It would be easy…but it wouldn’t be effective. So instead, I believe in being vulnerable in my writing, through my writing, and with my writing. It has to hurt, or I’m not doing it right. I need to let my characters ache, and then ache with them. I have to choose the harder ways to tell their story, knowing they’ll mean more to the reader.
Each character, as I’m writing their story, becomes a friend. I get to know them—their quirks, their moods, the goals. I have to know what drives them, what they fear. I don’t make lists of these things as some writers do, but I explore them. I have to let them grow and change, but I also have to make sure that everything they’re doing makes sense to them, if not to the other characters. And if it makes sense to them, it’ll make sense to the reader, even if it’s not something the reader (or me!) would ever do.
A good writer can make us root for someone we wouldn’t even like in real life. A good writer can make us view someone as unique and sympathetic, when we would have likely put a handy label on them on reality and then dismissed them. A good writer makes you realize that people who are so very different from you aren’t so very different after all.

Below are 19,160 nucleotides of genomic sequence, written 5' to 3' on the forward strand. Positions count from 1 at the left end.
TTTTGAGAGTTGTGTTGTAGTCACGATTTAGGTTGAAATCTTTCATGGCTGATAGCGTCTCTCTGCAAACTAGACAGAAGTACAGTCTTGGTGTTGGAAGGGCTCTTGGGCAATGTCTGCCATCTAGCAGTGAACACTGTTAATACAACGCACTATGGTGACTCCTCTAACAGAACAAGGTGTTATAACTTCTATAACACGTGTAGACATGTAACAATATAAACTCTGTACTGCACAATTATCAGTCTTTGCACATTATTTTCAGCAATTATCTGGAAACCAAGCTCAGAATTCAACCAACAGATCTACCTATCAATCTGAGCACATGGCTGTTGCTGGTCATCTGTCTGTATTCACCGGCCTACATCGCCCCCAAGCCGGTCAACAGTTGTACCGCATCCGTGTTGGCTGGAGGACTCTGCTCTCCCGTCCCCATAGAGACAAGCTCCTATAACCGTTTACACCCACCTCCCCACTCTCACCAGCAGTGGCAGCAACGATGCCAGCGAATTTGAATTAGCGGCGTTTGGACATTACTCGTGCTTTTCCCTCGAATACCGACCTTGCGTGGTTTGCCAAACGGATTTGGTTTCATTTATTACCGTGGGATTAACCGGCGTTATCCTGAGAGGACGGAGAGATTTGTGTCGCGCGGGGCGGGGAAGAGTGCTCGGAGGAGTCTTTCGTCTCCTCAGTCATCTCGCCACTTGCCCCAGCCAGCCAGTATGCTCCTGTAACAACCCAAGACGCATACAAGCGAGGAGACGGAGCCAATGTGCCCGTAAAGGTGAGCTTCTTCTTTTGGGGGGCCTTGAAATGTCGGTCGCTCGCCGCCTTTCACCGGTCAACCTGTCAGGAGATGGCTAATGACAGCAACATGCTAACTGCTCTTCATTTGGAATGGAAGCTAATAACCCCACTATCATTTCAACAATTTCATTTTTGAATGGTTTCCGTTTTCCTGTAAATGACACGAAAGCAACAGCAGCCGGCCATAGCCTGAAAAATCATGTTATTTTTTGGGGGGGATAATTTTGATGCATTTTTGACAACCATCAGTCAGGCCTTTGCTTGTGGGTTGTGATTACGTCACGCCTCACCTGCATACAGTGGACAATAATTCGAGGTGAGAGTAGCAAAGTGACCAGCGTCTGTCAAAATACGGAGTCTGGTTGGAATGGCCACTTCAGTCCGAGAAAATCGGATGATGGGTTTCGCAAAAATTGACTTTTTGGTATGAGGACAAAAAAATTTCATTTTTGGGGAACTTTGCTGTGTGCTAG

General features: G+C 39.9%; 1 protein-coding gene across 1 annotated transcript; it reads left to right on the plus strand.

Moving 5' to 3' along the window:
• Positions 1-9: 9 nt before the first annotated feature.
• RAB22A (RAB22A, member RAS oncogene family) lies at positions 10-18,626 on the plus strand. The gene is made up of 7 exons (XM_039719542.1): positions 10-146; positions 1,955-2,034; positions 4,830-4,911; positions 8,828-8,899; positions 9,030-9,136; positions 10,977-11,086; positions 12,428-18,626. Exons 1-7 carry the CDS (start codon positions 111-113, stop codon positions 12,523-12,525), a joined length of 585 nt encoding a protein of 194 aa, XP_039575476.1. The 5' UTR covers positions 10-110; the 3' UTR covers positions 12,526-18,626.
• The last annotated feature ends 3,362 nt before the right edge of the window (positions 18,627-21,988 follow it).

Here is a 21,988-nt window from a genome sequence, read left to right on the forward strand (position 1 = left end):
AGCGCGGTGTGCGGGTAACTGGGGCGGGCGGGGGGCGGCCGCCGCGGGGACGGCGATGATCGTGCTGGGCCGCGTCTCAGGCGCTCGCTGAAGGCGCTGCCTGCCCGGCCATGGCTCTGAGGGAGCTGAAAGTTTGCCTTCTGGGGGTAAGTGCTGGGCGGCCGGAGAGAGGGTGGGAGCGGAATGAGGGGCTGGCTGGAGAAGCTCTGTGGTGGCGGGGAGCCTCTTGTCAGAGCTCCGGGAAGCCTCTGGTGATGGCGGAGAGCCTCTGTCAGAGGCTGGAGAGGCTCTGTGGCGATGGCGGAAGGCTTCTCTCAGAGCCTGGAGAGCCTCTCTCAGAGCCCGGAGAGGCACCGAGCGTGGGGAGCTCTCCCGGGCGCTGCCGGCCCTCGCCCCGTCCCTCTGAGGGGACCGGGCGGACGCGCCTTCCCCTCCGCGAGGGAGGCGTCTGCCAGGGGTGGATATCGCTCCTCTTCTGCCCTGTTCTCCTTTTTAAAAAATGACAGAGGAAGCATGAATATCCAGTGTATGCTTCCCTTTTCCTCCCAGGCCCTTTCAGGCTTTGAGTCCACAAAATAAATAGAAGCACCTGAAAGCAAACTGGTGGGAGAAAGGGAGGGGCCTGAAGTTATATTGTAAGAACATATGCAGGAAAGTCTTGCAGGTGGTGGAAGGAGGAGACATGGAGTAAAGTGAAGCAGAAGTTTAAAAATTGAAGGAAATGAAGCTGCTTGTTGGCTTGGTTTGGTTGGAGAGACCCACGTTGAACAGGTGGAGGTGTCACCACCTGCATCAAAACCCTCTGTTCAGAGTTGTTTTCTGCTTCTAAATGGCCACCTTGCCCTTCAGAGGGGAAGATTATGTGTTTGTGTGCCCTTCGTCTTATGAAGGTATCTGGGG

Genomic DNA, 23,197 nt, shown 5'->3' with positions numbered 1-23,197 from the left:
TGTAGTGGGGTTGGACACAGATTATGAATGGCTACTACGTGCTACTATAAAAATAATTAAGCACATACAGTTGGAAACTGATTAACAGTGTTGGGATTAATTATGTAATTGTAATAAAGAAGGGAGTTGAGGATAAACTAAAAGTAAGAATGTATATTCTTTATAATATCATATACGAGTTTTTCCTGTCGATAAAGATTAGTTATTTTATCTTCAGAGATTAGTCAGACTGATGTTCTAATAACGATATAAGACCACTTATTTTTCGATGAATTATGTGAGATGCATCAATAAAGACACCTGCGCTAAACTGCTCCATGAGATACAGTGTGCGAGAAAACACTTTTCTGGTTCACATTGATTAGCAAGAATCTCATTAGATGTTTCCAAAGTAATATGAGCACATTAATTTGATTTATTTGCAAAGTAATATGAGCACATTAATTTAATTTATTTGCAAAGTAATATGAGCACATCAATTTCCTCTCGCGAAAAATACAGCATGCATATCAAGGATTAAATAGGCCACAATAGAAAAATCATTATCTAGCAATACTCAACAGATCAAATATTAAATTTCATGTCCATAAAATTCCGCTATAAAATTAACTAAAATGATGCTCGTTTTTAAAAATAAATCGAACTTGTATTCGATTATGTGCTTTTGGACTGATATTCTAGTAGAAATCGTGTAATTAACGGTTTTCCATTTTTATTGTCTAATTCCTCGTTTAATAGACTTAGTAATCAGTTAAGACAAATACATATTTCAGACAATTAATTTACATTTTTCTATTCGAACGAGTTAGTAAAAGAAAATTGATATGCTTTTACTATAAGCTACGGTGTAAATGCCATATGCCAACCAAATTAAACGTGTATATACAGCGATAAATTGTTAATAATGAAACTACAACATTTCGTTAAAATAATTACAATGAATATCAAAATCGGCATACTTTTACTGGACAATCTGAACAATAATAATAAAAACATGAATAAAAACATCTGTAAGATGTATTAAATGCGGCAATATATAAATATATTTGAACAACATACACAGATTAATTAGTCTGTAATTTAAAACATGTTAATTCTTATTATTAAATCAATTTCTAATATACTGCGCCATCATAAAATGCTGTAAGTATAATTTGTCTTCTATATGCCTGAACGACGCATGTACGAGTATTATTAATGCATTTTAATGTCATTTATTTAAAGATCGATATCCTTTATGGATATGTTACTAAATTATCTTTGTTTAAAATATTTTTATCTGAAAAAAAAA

That’s the kind of writer I strive to be. And hopefully, because I view characters as people to get to know and understand, I can translate that to real life too—and always look for the reasons behind someone’s actions. Always try to see their heart. Always try to understand them…and so, understand how at the heart of it, we’re all just children of God, trying to find our way.
Author Roseanna M. White’s novel A Reluctant Duchess, is a novel readers will not soon forget. From page one, Roseanna enraptures readers and takes them to the world of Lady Rowena Kinaird, heiress to a Highland earldom. Men have never treated her the best, including her father and the man she thought she would marry and would take her away from her abusive father. After being attacked by her former love, Lady Rowena is even less confident in herself than ever before. But Brice Myerston, Duke of Nottingham, comes to her rescue. Even going so far as to marry her when she is placed in grave danger. Will a love like no other blossom between these unlikely couple, or will secrets of questionable business with a stolen treasure be their undoing. Roseanna’s characters will steal your heart away as you fall in love with them, as well as the wonderful and engaging historical romance. I would recommend this novel to fans of Downton Abbey.
Series: Ladies of the Manor
Genre: historical, Christian, romance
Publisher: Bethany House
Publication date: April 5, 2016
Number of pages: 389
Content Rating: PG, some violence and abuse, nothing graphic
Book Rating: 5 stars
Other books in the series:
1-The Lost Heiress
3-A Lady Unrivaled (coming September 2016)
A review copy of this book was provided by Ladies of the Manor Launch Team.